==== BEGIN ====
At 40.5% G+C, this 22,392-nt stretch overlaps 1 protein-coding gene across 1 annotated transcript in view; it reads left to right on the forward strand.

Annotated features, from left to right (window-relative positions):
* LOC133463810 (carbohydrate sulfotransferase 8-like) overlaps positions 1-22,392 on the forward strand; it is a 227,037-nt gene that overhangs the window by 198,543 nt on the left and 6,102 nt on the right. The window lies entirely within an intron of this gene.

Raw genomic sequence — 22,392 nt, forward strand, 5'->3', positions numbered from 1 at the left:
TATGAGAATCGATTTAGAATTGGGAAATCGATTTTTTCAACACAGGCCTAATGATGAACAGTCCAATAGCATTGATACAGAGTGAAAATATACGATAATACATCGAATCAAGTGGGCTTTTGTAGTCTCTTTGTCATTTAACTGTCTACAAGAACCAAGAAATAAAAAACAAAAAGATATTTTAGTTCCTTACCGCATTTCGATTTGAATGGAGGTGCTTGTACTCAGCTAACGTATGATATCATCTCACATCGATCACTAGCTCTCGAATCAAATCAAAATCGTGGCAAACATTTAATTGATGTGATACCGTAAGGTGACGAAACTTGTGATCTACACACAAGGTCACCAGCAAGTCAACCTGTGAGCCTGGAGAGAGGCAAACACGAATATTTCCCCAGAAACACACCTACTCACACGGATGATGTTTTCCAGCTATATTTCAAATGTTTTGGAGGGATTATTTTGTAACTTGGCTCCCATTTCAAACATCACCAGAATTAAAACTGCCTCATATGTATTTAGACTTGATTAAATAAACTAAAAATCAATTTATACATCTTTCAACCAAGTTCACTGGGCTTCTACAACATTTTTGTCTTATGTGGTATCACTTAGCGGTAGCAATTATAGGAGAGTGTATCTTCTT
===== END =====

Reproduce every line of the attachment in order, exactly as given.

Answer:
At 40.5% G+C, this 22,392-nt stretch overlaps 1 protein-coding gene across 1 annotated transcript in view; it reads left to right on the forward strand.

Annotated features, from left to right (window-relative positions):
* LOC133463810 (carbohydrate sulfotransferase 8-like) overlaps positions 1-22,392 on the forward strand; it is a 227,037-nt gene that overhangs the window by 198,543 nt on the left and 6,102 nt on the right. The window lies entirely within an intron of this gene.

Raw genomic sequence — 22,392 nt, forward strand, 5'->3', positions numbered from 1 at the left:
TATGAGAATCGATTTAGAATTGGGAAATCGATTTTTTCAACACAGGCCTAATGATGAACAGTCCAATAGCATTGATACAGAGTGAAAATATACGATAATACATCGAATCAAGTGGGCTTTTGTAGTCTCTTTGTCATTTAACTGTCTACAAGAACCAAGAAATAAAAAACAAAAAGATATTTTAGTTCCTTACCGCATTTCGATTTGAATGGAGGTGCTTGTACTCAGCTAACGTATGATATCATCTCACATCGATCACTAGCTCTCGAATCAAATCAAAATCGTGGCAAACATTTAATTGATGTGATACCGTAAGGTGACGAAACTTGTGATCTACACACAAGGTCACCAGCAAGTCAACCTGTGAGCCTGGAGAGAGGCAAACACGAATATTTCCCCAGAAACACACCTACTCACACGGATGATGTTTTCCAGCTATATTTCAAATGTTTTGGAGGGATTATTTTGTAACTTGGCTCCCATTTCAAACATCACCAGAATTAAAACTGCCTCATATGTATTTAGACTTGATTAAATAAACTAAAAATCAATTTATACATCTTTCAACCAAGTTCACTGGGCTTCTACAACATTTTTGTCTTATGTGGTATCACTTAGCGGTAGCAATTATAGGAGAGTGTATCTTCTT